Goodrich contends that there is no “sustainable package.” Rather, each package is unique and requires analysis to determine how to make it as sustainable as possible. Materials used, where it is sourced, how it is created and transported, and the technologies used to produce the package are important to consider in how a package impacts the environment.
Sustainability can be measured in a variety of ways. The SPC breaks it down into three broad categories: sourcing, optimization and recovery.
Recovery is related to the next life of the package. Metrics include: recyclability, collectability and options for re-use. Paper and plastics are often widely recyclable, but some of the treatments on the packaging to make it stand out on the shelf make the beauty package a contaminant in the recycle stream.
“A great deal of high-end packaging in the beauty industry is difficult or impossible to recycle or uses harsh processes to get specific effects,” explains Goodrich.
Beauty packaging also tends to be small and that makes it difficult to recover in traditional curbside collection systems. SPC has developed a How2Recycle label that can be seen on AVEDA and Target brand products. This label informs consumers how to determine if a package is recyclable in their area. MAC and Origins also have initiated take-back programs to help to recover specific materials.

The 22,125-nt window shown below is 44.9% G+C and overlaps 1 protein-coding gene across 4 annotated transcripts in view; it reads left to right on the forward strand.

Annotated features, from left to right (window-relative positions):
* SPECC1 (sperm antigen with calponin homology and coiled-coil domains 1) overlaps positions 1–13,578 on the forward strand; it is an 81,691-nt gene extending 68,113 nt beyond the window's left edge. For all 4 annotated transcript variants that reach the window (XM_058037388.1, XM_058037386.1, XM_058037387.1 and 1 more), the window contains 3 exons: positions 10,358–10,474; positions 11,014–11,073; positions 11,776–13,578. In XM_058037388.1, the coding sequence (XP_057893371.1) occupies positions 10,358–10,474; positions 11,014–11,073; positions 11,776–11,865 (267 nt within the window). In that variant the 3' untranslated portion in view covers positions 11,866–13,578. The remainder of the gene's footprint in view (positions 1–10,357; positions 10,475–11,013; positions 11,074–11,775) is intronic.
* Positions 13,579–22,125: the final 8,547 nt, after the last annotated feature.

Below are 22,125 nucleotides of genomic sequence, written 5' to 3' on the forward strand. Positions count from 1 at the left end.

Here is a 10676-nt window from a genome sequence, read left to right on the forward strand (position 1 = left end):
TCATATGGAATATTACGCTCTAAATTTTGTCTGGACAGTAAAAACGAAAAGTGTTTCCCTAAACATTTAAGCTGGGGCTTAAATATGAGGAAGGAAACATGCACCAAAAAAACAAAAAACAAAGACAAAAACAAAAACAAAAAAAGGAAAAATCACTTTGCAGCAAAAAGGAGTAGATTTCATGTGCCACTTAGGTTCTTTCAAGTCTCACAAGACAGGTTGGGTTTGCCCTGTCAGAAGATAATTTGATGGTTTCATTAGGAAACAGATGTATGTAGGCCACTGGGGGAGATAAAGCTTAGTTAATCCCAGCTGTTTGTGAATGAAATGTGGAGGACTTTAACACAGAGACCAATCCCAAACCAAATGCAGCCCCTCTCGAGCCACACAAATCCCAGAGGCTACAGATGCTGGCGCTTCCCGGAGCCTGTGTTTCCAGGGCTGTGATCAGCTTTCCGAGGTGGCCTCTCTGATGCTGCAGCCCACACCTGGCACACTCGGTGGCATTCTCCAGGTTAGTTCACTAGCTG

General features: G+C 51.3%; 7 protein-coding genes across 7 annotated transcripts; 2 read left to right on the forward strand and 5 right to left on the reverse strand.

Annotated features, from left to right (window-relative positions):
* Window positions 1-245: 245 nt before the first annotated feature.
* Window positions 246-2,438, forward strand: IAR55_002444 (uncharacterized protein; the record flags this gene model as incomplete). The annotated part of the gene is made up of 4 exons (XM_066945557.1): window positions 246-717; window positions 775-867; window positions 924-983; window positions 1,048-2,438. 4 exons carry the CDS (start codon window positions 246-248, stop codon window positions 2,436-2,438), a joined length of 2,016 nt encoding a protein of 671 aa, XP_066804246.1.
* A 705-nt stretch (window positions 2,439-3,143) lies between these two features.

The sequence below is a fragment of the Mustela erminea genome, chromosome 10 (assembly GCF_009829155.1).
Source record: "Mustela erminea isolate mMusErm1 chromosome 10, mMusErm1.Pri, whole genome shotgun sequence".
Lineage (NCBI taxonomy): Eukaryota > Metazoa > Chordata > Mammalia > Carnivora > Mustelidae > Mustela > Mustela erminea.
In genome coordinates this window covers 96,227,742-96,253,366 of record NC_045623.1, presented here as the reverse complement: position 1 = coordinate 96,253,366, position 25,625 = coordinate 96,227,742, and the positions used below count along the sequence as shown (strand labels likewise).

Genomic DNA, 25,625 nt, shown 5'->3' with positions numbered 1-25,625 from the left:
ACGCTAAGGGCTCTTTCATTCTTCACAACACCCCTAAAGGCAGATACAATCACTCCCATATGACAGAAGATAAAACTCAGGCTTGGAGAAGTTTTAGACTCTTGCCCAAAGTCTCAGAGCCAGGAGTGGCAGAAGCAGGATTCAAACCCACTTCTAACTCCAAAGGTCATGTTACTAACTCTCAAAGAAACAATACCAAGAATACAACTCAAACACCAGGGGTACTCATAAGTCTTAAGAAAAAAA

“Composting is a potential future option for some small packages,” Goodrich adds.
Sourcing can include metrics related to the use of certified and sustainably sourced fiber, biopolymers and recycled content. Energy metrics, such as “percentage made with renewable energy,” are also possible, according to Goodrich.
Optimization is related to material efficiency in primary and secondary packaging and in transportation. Traditional measures can include light weighting, cube efficiency and manufacturing waste.
“The important concept here is that the environmental footprint of the product is usually larger than the footprint of the package, so it’s important not to compromise the product,” Goodrich explains. “In the case of beauty, some packages are very elaborate, so they might have a larger environmental footprint than the product.”
While consumers ultimately determine whether packaging winds up in the recycling or compost bin rather than the landfill, more and more companies are working to give them the opportunity to make a responsible choice.
Bottle Coatings Inc., a division of SunDial Powder Coatings, provides a patent-pending recyclable coating for glass bottles. This technology protects against UV degradation by powder coating the bottle—rather than using a combination of liquid and chemicals. The technique helps to prolong product shelf life and is environmentally sound.
“The powder coating process uses no volatile organic compounds (VOCs), there is no release of chemicals in the air through evaporation, and any over-sprayed powder is easily recoverable and safely disposable,” explains Shivie Dhillon, president of Bottle Coatings. “Everyone benefits from reduced environmental cleanup costs.”